A B.C. Hydro tower in Nanaimo. (News Bulletin file photo)

A B.C. Hydro tower in Nanaimo. (News Bulletin file photo)

B.C. Hydro bitcoin scam claims victims in Nanaimo

More than $2,400 stolen from business and two individuals who fell victim to scam

Nanaimo RCMP are warning the public about a B.C. Hydro scam that has already bilked cash from local victims.

According to Const. Gary O’Brien, Nanaimo RCMP spokesman, the scam managed to trick one business out of $2,000 and two individuals out of $200 to $300 each.

O’Brien said the B.C. Hydro scam has been around for a long time, but the perpetrators have become more sophisticated with the con by presenting their victims with accurate information about their B.C. Hydro accounts and using a QR code to convert cash to bitcoin.

“The victims get a phone call from somebody saying they represent B.C. Hydro and that their bill is unpaid and their hydro … will be cut off in two days,” O’Brien said. “To validate their claim they gave [the victim’s] account number, they told them how much money they’re in arrears and how much money they had previously paid B.C. Hydro.”

O’Brien said the information might have been acquired through hacking the accounts or by stealing the victims’ mail.

The scammer then sends an e-mail to the victim with a B.C. Hydro logo and a QR code.

“They are then directed to a specific ATM cash machine at Woodgrove Centre,” O’Brien said. “It has to be a cash payment, so they go to the cash machine, scan the QR code, put their money in and the money, right then, is converted into bitcoin. That’s what the QR code does. They realize then they’ve been scammed.”

O’Brien said potential victims should recognize red flags such as the cash payment and specific cash machine requirements. Police say B.C. Hydro doesn’t threaten to imminently cut a customer’s power.

“B.C. Hydro may call you to demand payment, but they’re going to work something out and they’re not going to give it short notice to cut your power off,” O’Brien said.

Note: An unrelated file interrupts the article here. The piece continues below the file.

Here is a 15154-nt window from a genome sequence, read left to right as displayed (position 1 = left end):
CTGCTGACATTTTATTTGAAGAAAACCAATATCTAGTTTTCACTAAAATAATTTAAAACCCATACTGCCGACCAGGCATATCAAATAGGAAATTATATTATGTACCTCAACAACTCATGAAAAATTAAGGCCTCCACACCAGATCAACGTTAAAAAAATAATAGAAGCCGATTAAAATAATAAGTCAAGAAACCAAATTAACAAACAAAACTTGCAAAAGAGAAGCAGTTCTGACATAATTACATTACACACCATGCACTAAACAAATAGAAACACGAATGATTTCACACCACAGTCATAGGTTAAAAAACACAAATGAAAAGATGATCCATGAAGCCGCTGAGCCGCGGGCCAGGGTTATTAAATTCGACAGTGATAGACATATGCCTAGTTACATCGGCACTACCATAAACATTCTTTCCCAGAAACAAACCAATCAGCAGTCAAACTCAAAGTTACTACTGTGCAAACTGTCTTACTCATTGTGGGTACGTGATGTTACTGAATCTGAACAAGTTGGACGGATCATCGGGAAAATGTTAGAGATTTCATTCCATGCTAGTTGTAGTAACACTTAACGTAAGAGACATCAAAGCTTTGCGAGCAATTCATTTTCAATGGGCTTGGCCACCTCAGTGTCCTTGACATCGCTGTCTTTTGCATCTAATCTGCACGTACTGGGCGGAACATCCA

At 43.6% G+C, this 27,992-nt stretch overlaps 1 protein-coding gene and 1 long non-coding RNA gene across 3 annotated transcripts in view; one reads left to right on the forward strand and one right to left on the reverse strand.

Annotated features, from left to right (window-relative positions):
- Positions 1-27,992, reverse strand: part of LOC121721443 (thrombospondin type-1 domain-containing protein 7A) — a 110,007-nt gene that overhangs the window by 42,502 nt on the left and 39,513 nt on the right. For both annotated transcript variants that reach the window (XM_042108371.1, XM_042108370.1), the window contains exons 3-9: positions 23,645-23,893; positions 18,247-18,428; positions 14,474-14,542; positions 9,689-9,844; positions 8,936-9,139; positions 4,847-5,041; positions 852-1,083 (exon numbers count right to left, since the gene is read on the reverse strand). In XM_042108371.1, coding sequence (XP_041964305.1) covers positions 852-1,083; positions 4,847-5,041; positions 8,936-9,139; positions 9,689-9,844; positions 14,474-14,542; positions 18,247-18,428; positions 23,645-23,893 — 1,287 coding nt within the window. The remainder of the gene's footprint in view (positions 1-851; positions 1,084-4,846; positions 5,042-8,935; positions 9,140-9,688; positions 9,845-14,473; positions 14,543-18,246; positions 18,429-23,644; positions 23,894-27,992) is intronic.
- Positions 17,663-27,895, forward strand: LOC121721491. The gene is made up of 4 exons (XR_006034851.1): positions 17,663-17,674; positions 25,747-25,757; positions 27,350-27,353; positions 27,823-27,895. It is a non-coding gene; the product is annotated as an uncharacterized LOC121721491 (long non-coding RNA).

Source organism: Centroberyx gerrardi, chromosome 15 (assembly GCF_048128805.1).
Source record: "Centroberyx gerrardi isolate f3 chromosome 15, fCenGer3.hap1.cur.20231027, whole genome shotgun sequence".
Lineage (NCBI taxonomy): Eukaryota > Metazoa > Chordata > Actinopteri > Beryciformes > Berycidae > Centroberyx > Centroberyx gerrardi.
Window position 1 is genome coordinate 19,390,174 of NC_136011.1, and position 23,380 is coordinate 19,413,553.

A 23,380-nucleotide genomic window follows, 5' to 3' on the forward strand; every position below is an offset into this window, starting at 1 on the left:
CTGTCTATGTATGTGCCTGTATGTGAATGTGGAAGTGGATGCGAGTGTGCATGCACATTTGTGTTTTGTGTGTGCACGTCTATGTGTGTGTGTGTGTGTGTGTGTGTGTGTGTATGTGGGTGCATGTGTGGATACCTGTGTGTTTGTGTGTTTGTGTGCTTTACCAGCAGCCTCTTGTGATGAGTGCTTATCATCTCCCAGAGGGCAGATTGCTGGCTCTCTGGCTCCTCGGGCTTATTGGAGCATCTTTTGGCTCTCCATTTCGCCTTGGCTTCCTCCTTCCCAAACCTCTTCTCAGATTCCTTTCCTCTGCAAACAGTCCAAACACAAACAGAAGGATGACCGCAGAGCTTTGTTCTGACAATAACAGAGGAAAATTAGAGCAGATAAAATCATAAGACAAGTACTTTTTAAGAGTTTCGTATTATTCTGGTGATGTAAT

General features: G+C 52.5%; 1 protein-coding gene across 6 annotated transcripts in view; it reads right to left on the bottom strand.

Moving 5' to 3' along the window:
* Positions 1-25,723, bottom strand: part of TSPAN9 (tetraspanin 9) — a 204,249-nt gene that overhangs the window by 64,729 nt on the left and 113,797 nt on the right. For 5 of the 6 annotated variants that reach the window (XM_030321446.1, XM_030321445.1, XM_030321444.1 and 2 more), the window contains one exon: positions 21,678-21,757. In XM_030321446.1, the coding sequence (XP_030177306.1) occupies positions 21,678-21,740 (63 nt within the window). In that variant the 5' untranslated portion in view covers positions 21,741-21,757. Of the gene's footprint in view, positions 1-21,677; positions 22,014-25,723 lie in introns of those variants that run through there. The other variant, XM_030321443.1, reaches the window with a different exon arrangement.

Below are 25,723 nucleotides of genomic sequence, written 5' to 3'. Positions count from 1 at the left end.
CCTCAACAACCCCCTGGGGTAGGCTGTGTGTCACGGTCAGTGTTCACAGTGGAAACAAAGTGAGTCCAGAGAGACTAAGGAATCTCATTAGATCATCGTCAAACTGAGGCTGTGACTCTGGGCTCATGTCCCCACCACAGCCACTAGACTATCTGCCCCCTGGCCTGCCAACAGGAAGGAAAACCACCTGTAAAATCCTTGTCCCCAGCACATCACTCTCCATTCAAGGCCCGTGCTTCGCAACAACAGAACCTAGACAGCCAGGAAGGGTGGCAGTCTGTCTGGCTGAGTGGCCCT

According to a B.C. Hydro alert about the scam, the utility notes that it does not collect credit card or bank account information over the phone, by e-mail or text. It does not accept payment from pre-paid cash or credit cards or via bitcoin ATM and it does not offer refunds or credits through Interac e-transfer.

If a customer doubts the authenticity of an e-mail, text or phone call, they should call B.C. Hydro at 1-800-224-9376 or check their MyHydro account, the B.C. Hydro press release noted.

Ted Olynyk, B.C. Hydro spokesman, said signing up for a MyHydro account is a good way for customers to instantly check the status of their account and to help avoid being scammed over the phone.

“It’s a good reason for people to sign up for MyHydro and get e-billing…” said Ted Olynyk, B.C. Hydro spokesman. “You’ll be able to see your consumption and you can see how your consumption compares to previous years and others in your neighbourhood. It’s not only great for saving energy, but it also saves the planet because you’re using less paper billing.”

To learn more about the B.C. Hydro scam and how to set up a MyHydro account, visit www.bchydro.com.

To learn about current online and phone scams and to report frauds, visit the Canadian Anti-Fraud Centre at https://antifraudcentre-centreantifraude.ca.


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